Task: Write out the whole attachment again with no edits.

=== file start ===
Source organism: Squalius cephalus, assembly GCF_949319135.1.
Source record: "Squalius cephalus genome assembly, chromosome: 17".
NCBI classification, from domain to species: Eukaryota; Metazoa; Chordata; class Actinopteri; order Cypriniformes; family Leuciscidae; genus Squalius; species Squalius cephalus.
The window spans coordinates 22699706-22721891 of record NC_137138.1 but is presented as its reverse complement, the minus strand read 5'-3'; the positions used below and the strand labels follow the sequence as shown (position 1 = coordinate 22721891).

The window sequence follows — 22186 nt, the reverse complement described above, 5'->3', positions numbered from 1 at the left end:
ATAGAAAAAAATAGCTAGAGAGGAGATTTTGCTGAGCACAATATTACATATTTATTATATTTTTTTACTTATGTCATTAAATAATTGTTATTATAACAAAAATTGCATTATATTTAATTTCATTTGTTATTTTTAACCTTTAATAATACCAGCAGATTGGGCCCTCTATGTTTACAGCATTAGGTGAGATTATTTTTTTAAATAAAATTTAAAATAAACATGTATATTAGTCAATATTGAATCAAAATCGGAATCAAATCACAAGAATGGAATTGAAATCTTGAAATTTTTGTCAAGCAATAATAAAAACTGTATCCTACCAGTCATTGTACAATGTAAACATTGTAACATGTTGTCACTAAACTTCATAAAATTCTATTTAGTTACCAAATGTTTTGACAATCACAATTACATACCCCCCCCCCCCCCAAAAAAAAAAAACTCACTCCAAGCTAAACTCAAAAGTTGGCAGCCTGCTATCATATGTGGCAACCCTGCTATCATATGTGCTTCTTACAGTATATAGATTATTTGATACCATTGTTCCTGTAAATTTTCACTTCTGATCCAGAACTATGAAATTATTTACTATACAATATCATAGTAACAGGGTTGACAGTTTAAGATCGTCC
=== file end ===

Source organism: Squalius cephalus, assembly GCF_949319135.1.
Source record: "Squalius cephalus genome assembly, chromosome: 17".
NCBI classification, from domain to species: Eukaryota; Metazoa; Chordata; class Actinopteri; order Cypriniformes; family Leuciscidae; genus Squalius; species Squalius cephalus.
The window spans coordinates 22699706-22721891 of record NC_137138.1 but is presented as its reverse complement, the minus strand read 5'-3'; the positions used below and the strand labels follow the sequence as shown (position 1 = coordinate 22721891).

The window sequence follows — 22186 nt, the reverse complement described above, 5'->3', positions numbered from 1 at the left end:
ATAGAAAAAAATAGCTAGAGAGGAGATTTTGCTGAGCACAATATTACATATTTATTATATTTTTTTACTTATGTCATTAAATAATTGTTATTATAACAAAAATTGCATTATATTTAATTTCATTTGTTATTTTTAACCTTTAATAATACCAGCAGATTGGGCCCTCTATGTTTACAGCATTAGGTGAGATTATTTTTTTAAATAAAATTTAAAATAAACATGTATATTAGTCAATATTGAATCAAAATCGGAATCAAATCACAAGAATGGAATTGAAATCTTGAAATTTTTGTCAAGCAATAATAAAAACTGTATCCTACCAGTCATTGTACAATGTAAACATTGTAACATGTTGTCACTAAACTTCATAAAATTCTATTTAGTTACCAAATGTTTTGACAATCACAATTACATACCCCCCCCCCCCCCAAAAAAAAAAAACTCACTCCAAGCTAAACTCAAAAGTTGGCAGCCTGCTATCATATGTGGCAACCCTGCTATCATATGTGCTTCTTACAGTATATAGATTATTTGATACCATTGTTCCTGTAAATTTTCACTTCTGATCCAGAACTATGAAATTATTTACTATACAATATCATAGTAACAGGGTTGACAGTTTAAGATCGTCC